Now it’s lucky to have 40 pages of propaganda. Not even worth picking up except for laughs.

Reply to  pat
September 16, 2020 3:21 am

Scientific American is a German owned publication, and probably should not be meddling in American politics.

Reply to  pat
September 19, 2020 2:07 pm

Dont forget that Scientific American, under editor John Rennie, devoted an entire issue to mostly ad hominem attacks against Bjorn Lomborg … this was around year 2002.
By 2000s, SciAm was a pale shadow of itself compared to 1970s & 1980s

Curious George
September 15, 2020 4:41 pm

“Biden, who has a record of following the data and being guided by science.”
It is a well hidden record.

Pillage Idiot
Reply to  Curious George
September 15, 2020 6:06 pm

I would pay good money to watch Biden take the science portion of the ACT test on camera.

Of course, his staff cannot see the questions before hand, and he cannot use a teleprompter to answer.

Dennis G Sandberg
Reply to  Pillage Idiot
September 15, 2020 9:28 pm

Pillage Idiot, Biden without the question and answer sheet and a teleprompter? That would be “idiotic”.

Reply to  Pillage Idiot
September 16, 2020 9:21 am

It would be even more amusing to watch him take a test for a drivers license.

(does he have one? can someone with apparent dementia get a drivers license in his state? when is/was his renewal date? would it be too mean to take away his current license?)

September 15, 2020 4:41 pm

The “excuse” for Harris from her spokesperson:

…..but sure, let’s spend our time on whether, as Attorney General, Kamala “sued” vs. “investigated” Exxon.

Sorry, but isn’t there an important decision to be made between “investigating” and “suing” steps?

If you investigated but DIDN’T sue, isn’t that an significant statement?
Like maybe there was no “there” there?

Eve Stevens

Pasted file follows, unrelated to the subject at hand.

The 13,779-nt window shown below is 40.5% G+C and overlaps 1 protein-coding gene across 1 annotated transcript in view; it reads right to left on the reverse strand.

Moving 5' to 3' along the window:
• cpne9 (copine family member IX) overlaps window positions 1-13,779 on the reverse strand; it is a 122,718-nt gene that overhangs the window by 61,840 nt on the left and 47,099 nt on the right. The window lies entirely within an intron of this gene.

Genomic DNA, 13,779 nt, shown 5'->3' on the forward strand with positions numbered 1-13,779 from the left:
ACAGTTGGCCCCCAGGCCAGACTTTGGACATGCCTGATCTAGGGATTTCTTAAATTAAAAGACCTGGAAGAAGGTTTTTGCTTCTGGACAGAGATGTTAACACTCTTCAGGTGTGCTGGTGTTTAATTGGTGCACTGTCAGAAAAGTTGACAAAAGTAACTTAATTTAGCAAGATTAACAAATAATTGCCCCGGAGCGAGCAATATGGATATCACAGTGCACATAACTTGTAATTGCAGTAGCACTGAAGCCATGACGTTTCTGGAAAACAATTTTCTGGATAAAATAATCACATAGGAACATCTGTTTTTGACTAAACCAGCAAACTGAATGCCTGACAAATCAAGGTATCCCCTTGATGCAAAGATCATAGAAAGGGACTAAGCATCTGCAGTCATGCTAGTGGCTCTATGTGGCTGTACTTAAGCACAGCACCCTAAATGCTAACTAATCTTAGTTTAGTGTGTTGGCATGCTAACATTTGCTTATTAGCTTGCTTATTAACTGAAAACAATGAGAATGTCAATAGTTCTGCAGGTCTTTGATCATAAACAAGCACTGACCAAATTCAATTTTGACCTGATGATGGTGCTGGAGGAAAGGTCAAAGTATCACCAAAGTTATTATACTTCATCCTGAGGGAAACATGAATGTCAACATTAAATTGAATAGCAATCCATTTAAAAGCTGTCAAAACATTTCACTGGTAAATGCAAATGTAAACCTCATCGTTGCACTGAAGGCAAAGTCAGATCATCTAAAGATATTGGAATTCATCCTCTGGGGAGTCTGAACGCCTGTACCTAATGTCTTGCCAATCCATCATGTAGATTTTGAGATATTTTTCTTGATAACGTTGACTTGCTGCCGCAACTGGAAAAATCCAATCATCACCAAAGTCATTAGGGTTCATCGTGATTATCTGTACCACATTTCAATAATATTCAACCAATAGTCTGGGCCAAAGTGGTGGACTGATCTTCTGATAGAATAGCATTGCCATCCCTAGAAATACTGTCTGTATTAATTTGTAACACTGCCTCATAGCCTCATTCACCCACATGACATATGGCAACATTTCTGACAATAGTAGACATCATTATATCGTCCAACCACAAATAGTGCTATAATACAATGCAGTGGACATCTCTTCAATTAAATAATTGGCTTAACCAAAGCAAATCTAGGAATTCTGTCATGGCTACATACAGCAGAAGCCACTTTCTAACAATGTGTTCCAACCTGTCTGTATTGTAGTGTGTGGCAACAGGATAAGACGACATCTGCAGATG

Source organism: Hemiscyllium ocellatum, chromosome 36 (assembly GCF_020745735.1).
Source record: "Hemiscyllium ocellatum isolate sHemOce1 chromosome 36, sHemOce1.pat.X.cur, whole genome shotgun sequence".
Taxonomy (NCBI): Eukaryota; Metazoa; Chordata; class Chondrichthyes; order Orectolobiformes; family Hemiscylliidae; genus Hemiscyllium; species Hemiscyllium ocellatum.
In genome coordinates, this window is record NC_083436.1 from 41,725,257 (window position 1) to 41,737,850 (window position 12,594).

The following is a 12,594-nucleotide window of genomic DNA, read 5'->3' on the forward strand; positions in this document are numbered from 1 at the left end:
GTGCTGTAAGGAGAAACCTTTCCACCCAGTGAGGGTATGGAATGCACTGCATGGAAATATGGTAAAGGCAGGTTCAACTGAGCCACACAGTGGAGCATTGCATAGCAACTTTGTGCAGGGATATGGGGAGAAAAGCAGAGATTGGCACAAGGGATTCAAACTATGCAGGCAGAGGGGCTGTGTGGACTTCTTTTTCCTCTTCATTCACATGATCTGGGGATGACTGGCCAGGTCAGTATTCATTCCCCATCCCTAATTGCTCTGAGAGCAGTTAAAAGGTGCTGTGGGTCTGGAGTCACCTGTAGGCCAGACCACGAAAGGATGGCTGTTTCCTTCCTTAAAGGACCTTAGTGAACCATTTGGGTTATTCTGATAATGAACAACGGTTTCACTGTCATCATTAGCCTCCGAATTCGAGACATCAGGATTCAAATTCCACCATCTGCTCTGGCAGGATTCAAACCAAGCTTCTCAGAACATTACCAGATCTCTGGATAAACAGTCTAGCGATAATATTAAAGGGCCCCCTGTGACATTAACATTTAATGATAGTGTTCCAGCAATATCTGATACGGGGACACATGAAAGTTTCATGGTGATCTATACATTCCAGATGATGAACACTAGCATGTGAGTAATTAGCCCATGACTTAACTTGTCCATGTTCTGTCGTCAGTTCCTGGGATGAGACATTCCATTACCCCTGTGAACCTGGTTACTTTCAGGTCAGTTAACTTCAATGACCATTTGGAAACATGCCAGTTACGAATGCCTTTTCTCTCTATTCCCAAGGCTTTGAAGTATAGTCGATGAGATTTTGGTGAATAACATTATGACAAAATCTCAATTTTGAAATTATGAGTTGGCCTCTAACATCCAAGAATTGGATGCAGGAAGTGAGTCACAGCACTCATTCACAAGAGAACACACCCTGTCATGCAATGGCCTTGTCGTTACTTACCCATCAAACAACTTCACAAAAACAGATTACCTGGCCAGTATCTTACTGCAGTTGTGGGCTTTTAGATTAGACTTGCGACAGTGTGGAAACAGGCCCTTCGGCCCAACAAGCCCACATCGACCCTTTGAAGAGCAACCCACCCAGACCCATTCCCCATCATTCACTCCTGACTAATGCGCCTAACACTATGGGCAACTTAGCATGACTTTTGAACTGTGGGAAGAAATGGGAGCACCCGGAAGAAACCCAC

September 15, 2020 8:17 pm

Scientific American, I don’t want to live in your Brave New World with no electricity or energy.

September 16, 2020 5:32 am


Joseph Zorzin
September 16, 2020 5:43 am

“Massachusetts AG Maura Healey suggested that the reason the climate movement had been frustrated by the democratic process is that dark forces managed to confuse people, causing them “to misunderstand and misapprehend” the facts as she sees them. Those forces were now going to pay.”

Unfortunately, there are very few such “dark forces” in Massachusetts. No newspaper that I’m aware of in this state- no TV station- no radio station ever presents the skeptical point of view. All state agencies are on board with the alarmist perspective and that attitude has now filtered down to the towns and cities. Meanwhile, there’s almost no industry left other than hospitals, some high tech and universities. All towns in the state have dozens of empty, rotting factory buildings. I work in the small forestry industry- which will get smaller as there is a movement to end all forestry, “to save the Earth and its species”. Forestry used to be a big industry in New England but it’s now dying off- for many reasons but partly because of this hatred for any tree cutting- by people who live in big wood homes with lots of nice wood furniture and tons of paper products all imported from across the planet.

Jon R
September 16, 2020 6:30 am

Sooner or later, Trump or no trump, the crazy in our dna combined with voting will destroy civilization as we know it. If the past is any indication.

Technotronic coercion and surveillance in the hands of the very most crazy will be spectacular. Did the sane explode Atlantis to save the earth from a similar situation?

Maybe the Sumerian visitors can bail us out??